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The Democratic Strategist

Political Strategy for a Permanent Democratic Majority

Think Twice About Changing Your Mind

Ah, primary season. It’s the wonderful time of year when party activists get to sit down in the intimate setting of a boisterous rally and hear their candidates’ strongest values and desires–you know, the ones they forget immediately after winning the nomination. In a country with wide cultural and social differences, some strategizing on issue positions is necessary in order to win elections. But how much shifting can you get away with and still avoid the devastating label of “flip-flopper”?
This question is addressed by a recent APSR article published by Margit Tavits of Mizzou. In her article, Tavits uses a cross-national dataset of 20 democracies–including the U.S.–to test whether shifting position yields political dividends or losses (in terms of vote totals), and under what conditions. For the purposes of her study, she divides issue positions into two categories: economic or “pragmatic” issues (such as tax policy, regulation, and economic planning), and social or “principled” issues (such as traditional morality, social justice, equality, and environmentalism). A full list of the issues can be found in the original article.
Tavits finds that, on average, shifts on pragmatic issues benefit politicians politically, whereas shifts on social issues are harmful. Since it seems like there is potential for a lot of overlap between issues designated as either “pragmatic” or “principled,” the waters are muddied somewhat. But attempting to moderate or reverse one’s positions on strong, clearly principled issues like abortion, gay marriage, or religion’s place in public life appears to be one ticket to a lost election. If you’re on the record supporting liberal social policies and you’re worried about the South and Midwest, it’s probably a better bet to remain passionate on the stump, while not exactly leading with those issues.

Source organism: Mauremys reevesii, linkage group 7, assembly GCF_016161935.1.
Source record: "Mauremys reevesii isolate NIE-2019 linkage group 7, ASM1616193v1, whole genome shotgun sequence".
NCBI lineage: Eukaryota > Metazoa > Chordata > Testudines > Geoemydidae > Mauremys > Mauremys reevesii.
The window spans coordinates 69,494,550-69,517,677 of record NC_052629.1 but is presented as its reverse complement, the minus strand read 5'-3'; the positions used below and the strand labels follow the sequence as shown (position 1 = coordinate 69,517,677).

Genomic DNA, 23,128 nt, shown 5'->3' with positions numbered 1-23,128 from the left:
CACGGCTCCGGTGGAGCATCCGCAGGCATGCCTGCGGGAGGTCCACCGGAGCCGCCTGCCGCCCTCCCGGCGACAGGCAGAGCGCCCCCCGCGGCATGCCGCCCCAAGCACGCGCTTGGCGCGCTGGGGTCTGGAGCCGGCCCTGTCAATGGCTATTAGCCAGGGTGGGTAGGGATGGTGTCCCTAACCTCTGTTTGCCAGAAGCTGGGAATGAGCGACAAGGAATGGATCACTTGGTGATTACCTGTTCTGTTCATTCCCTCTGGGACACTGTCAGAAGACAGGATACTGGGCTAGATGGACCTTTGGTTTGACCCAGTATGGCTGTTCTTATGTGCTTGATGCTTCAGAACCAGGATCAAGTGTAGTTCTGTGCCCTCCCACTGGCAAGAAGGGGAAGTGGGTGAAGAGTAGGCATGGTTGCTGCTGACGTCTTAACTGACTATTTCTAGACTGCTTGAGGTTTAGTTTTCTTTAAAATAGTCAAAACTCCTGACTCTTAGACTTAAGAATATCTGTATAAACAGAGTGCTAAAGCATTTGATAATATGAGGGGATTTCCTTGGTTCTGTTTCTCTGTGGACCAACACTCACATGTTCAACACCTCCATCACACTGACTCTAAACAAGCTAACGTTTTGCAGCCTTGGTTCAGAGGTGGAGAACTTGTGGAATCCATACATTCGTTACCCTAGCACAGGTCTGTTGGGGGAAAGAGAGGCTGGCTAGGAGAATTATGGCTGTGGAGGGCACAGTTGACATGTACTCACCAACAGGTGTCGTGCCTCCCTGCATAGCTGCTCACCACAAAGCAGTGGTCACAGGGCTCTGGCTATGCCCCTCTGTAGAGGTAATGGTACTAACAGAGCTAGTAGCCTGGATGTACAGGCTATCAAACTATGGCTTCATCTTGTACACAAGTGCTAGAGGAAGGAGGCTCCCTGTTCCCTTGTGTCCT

The same could go for moderates in those ideological primary battles. Giuliani gets it on abortion. So does Clinton on the War. If Tavits knows what she’s talking about, we can only hope that the Republicans nominate Mitt Romney.

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